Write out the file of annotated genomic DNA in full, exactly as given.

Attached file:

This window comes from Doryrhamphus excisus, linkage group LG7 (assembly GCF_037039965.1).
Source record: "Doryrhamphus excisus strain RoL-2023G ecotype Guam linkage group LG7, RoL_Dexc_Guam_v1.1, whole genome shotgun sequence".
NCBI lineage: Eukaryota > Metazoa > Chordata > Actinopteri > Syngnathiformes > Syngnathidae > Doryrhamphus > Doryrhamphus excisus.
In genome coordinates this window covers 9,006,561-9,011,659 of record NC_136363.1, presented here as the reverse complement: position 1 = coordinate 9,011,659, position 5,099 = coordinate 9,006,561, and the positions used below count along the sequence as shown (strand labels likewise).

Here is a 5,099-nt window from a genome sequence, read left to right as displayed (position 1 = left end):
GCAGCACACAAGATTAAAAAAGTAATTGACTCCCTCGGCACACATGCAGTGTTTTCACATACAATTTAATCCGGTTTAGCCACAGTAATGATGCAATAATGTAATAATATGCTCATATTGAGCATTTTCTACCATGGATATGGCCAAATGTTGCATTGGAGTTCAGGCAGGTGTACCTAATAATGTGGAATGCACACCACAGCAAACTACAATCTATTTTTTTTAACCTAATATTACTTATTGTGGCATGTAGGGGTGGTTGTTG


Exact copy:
This window comes from Doryrhamphus excisus, linkage group LG7 (assembly GCF_037039965.1).
Source record: "Doryrhamphus excisus strain RoL-2023G ecotype Guam linkage group LG7, RoL_Dexc_Guam_v1.1, whole genome shotgun sequence".
NCBI lineage: Eukaryota > Metazoa > Chordata > Actinopteri > Syngnathiformes > Syngnathidae > Doryrhamphus > Doryrhamphus excisus.
In genome coordinates this window covers 9,006,561-9,011,659 of record NC_136363.1, presented here as the reverse complement: position 1 = coordinate 9,011,659, position 5,099 = coordinate 9,006,561, and the positions used below count along the sequence as shown (strand labels likewise).

Here is a 5,099-nt window from a genome sequence, read left to right as displayed (position 1 = left end):
GCAGCACACAAGATTAAAAAAGTAATTGACTCCCTCGGCACACATGCAGTGTTTTCACATACAATTTAATCCGGTTTAGCCACAGTAATGATGCAATAATGTAATAATATGCTCATATTGAGCATTTTCTACCATGGATATGGCCAAATGTTGCATTGGAGTTCAGGCAGGTGTACCTAATAATGTGGAATGCACACCACAGCAAACTACAATCTATTTTTTTTAACCTAATATTACTTATTGTGGCATGTAGGGGTGGTTGTTG